A commander in the Iranian Cyber War Headquarters has been found dead.
Mojtaba Ahmadi was discovered in a forested area near the city of Karaj, and early reports from the Iranian police and the Revolutionary guard website Alborz disclosed that he had been shot. The Karaj police commander claimed that two men on motorbikes were also involved. However, the Revolutionary Guard released a statement this morning claiming that his death had been due to a “horrific accident”, and not an assassination.
The death comes just five days after US officials accused Iranian hackers of breaching the Navy Marine Corps Intranet (NMCI), the largest internal network in the world. It also comes amid a historic thaw in Iran-US relations.
Ahmadi, a leading specialist in cyber defence, was last seen leaving for work on Saturday morning. An eyewitness reported that there were “two bullet wounds on his body”, and that “the extent of his injuries indicated that he had been assassinated from a close range with a pistol”, although the testimony has not been corroborated since, and the eyewitness has not been named.
In the past, Iran has accused Israel of working in cooperation with dissident groups such as the MEK (the People’s Mojahedin of Iran) to assassinate Iranian nuclear scientists. Since 2007, five scientists and the head of the country’s missile programme have been killed. The last assassination, in January 2012, saw two men on a motorbike attach a magnetic bomb to the car of one of Iran’s top chemists while he sat in Tehran’s traffic, and many news outlets have reported that this incident bears the same hallmarks as previous assassinations.
Tributes to Ahmadi have been pouring into the Facebook page of the officers of the Cyber War Headquarters, but users of Alborz have warned that such condolences were publicly accessible, and could inadvertently provide further intelligence on the Iranian cyber defence programme.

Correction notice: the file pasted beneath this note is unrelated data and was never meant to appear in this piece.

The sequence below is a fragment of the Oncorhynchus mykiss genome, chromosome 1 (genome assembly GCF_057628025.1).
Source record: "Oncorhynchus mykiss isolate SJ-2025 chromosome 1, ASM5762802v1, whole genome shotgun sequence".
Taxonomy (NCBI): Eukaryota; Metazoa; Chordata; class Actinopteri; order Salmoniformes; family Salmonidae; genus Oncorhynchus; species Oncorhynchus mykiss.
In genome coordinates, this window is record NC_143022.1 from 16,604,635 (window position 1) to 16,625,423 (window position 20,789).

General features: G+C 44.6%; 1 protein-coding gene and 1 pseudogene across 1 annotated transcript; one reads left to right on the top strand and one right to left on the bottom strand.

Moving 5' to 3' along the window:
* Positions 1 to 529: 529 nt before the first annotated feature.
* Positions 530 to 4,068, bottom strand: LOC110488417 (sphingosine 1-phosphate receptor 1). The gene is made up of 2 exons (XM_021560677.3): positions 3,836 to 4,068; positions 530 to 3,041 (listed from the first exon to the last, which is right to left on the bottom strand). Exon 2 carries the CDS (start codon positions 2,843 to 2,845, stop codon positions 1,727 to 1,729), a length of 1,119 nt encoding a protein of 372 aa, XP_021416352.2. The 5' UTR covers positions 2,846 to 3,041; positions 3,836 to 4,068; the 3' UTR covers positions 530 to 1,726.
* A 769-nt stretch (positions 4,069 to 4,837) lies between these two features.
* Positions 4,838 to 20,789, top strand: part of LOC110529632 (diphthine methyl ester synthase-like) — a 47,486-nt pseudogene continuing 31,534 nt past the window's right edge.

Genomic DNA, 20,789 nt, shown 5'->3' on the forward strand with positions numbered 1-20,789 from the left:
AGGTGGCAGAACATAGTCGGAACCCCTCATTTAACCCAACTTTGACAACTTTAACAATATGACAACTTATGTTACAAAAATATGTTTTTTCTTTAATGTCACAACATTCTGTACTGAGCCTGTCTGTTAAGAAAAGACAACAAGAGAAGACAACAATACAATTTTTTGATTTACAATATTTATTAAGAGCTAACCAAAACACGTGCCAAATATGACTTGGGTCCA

If foreign intelligence services were involved, this latest development suggests a growing concern with the danger presented by Iranian cyber capabilities. Since the infiltration of the NMCI and the hacking of US energy companies, US defence services have been paying increasing attention to the threat posed from that sector.
It has been reported before that the Revolutionary Guard has provided resources and training to the Syrian Electronic Army (SEA), whose attacks against the New York Times and the US Marine Corps earlier this year garnered widespread publicity. The SEA also hacked the Associated Press Twitter feed earlier this year, and falsely reported an explosion at the White House, an action which caused the US stock market to take a sharp, if brief, dive.
It’s also possible that an assassination of such a senior cyber defence specialist could be designed to reduce Iran’s ability to defend itself against cyber-attacks like the Stuxnet worm that was unleashed on its nuclear centrifuges and discovered in 2010.
While reports are still conflicting and unclear, what we can say for sure is that the lines between cyberwarfare and the traditional battlefield are becoming increasingly blurred.
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